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Front. Bioeng. Biotechnol., 23 August 2019 |

Editorial: Bioprospecting and Biotechnology of Extremophiles

  • 1Laboratorio de Ecología Microbiana Aplicada, Departamento de Ciencias Químicas y Recursos Naturales, Universidad de La Frontera, Temuco, Chile
  • 2Network for Extreme Environment Research, Scientific and Technological Bioresource Nucleus, Universidad de La Frontera, Temuco, Chile
  • 3Department of Molecular and Cellular Biology, University of Guelph, Guelph, ON, Canada
  • 4Office of Industry-Academia-Government and Community Collaboration, Hiroshima University, Hiroshima, Japan

Editorial on the Research Topic
Bioprospecting and Biotechnology of Extremophiles

Extreme environments are defined as those environments that contains conditions that are difficult to survive for most life forms. They include natural environments (hyper-arid deserts and rocks, oceanic deeps, salt lakes, volcanoes, high mountains, and upper atmosphere, etc.), as well as artificial ones (operating rooms, aircrafts, spaceships, etc.). Because most of the earth's surface (>80%) is covered by extreme environments, it is not surprising that a wide diversity of organisms (e.g., animals, plants, insects, fungi, and bacteria) are able to colonize, survive, and proliferate in these extreme environments. Those organisms living in extreme environments, also known as extremophiles, have evolved and developed a wide variety of strategies and mechanisms to live under harsh conditions, such as exceptionally high or low values of temperature, pressure, oxygen, carbon dioxide, acidity, radiation, nutrient content, water content, salt content, sugars, etc. Thus, extremophiles have opened a new window into bioprospecting for the discovery and application of novel bioactive products.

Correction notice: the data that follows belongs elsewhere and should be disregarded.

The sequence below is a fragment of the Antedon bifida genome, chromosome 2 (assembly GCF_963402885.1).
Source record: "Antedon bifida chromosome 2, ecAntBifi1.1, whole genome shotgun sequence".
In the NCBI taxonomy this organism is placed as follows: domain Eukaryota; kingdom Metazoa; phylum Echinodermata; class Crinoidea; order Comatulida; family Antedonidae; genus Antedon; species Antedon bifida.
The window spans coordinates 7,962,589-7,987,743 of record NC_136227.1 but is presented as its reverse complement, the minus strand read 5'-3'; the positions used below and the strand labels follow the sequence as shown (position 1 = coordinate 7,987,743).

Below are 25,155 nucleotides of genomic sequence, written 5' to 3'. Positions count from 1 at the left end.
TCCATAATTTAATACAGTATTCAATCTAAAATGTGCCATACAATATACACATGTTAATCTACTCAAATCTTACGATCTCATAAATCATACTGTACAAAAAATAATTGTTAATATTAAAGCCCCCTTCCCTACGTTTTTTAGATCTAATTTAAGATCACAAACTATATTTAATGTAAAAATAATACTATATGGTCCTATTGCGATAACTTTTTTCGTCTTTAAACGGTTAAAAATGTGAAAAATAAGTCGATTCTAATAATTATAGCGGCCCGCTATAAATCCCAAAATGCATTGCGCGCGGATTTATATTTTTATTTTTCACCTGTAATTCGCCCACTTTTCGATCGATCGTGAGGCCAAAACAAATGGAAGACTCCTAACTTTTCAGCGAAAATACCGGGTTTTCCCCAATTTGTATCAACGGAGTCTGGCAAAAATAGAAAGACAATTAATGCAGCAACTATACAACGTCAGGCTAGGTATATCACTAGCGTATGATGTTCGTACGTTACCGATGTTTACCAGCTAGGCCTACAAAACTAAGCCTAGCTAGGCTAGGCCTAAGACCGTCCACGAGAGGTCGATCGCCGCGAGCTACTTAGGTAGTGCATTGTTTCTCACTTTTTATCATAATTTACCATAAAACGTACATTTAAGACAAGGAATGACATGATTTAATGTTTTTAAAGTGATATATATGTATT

In this sense, the classic example of extremophiles and their bioactive compounds is the DNA polymerase from thermophilic bacteria (e.g., Thermus aquaticus) from hydrothermal environments (Chien et al., 1976). Without a doubt, the advances in molecular biology and life sciences during the last three decades would not have been possible without these extremozymes. Another example is the cold-active enzymes from Artic or Antarctic extremophiles (animals, plants, and microorganisms), which are highly attractive for biotechnologists since they can be used in food processing to improve milk fermentation, to store frozen yogurt, and to improve ice-cream production (Cid et al., 2016). Therefore, extremozymes and bioactive compounds produced by extremophiles, and their potential application in biotechnology, have been recognized in various fields, such as medicine (e.g., antibiotics and antitumors), food technology (e.g., phytases and phosphatases), biofuel production (e.g., proteases and lipases), cosmetic industry (carotenoids), biomining and contaminated soil remediation (xenobiotic-degrading enzymes), agriculture (plant-growth inducers), and organic residue cycling (cellulose and lignocellulose) (Rampelotto, 2016; Dumorné et al., 2017).

This Research Topic highlights microbial communities inhabiting extreme environments or in extremophile microbiomes as an unexplored source of novel biological resources, with a huge potential for biotechnology and its industry. In this sense, ureolytic bacteria from desert salt lakes could be used as a new technology for bio-precipitation of ion crystals (e.g., calcium and magnesium), improving water use in mining. Similarly, the core microbiome of Arctic fish is a possible tool in aquatic biotechnology to assist in improving fish health and waste management practices in aquaculture. The bioprospecting of airborne microbial communities can give clues to their application in the degradation of toxic compounds and increased tolerance of heavy metal stress in plants. In a similar context, epoxide hydrolases found in the metagenomes from hot springs have also been proposed for use in the detoxication of xenobiotics, and as a defense against pathogen attack and stress response in plants.